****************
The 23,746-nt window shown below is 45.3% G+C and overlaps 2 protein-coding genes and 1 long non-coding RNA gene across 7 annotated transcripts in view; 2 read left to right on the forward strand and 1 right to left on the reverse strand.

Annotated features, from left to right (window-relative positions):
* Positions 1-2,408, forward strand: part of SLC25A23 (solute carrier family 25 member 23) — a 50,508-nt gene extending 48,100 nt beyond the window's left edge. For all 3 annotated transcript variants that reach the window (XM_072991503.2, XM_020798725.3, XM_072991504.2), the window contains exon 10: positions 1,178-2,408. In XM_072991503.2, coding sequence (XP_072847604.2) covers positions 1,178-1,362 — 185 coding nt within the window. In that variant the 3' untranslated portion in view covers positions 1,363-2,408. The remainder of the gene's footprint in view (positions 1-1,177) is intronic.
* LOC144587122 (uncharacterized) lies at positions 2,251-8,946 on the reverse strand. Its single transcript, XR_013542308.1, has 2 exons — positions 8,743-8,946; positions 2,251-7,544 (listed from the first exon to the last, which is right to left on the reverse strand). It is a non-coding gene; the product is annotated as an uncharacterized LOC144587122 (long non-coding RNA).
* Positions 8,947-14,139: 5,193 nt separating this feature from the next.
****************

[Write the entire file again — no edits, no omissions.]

The 23,746-nt window shown below is 45.3% G+C and overlaps 2 protein-coding genes and 1 long non-coding RNA gene across 7 annotated transcripts in view; 2 read left to right on the forward strand and 1 right to left on the reverse strand.

Annotated features, from left to right (window-relative positions):
* Positions 1-2,408, forward strand: part of SLC25A23 (solute carrier family 25 member 23) — a 50,508-nt gene extending 48,100 nt beyond the window's left edge. For all 3 annotated transcript variants that reach the window (XM_072991503.2, XM_020798725.3, XM_072991504.2), the window contains exon 10: positions 1,178-2,408. In XM_072991503.2, coding sequence (XP_072847604.2) covers positions 1,178-1,362 — 185 coding nt within the window. In that variant the 3' untranslated portion in view covers positions 1,363-2,408. The remainder of the gene's footprint in view (positions 1-1,177) is intronic.
* LOC144587122 (uncharacterized) lies at positions 2,251-8,946 on the reverse strand. Its single transcript, XR_013542308.1, has 2 exons — positions 8,743-8,946; positions 2,251-7,544 (listed from the first exon to the last, which is right to left on the reverse strand). It is a non-coding gene; the product is annotated as an uncharacterized LOC144587122 (long non-coding RNA).
* Positions 8,947-14,139: 5,193 nt separating this feature from the next.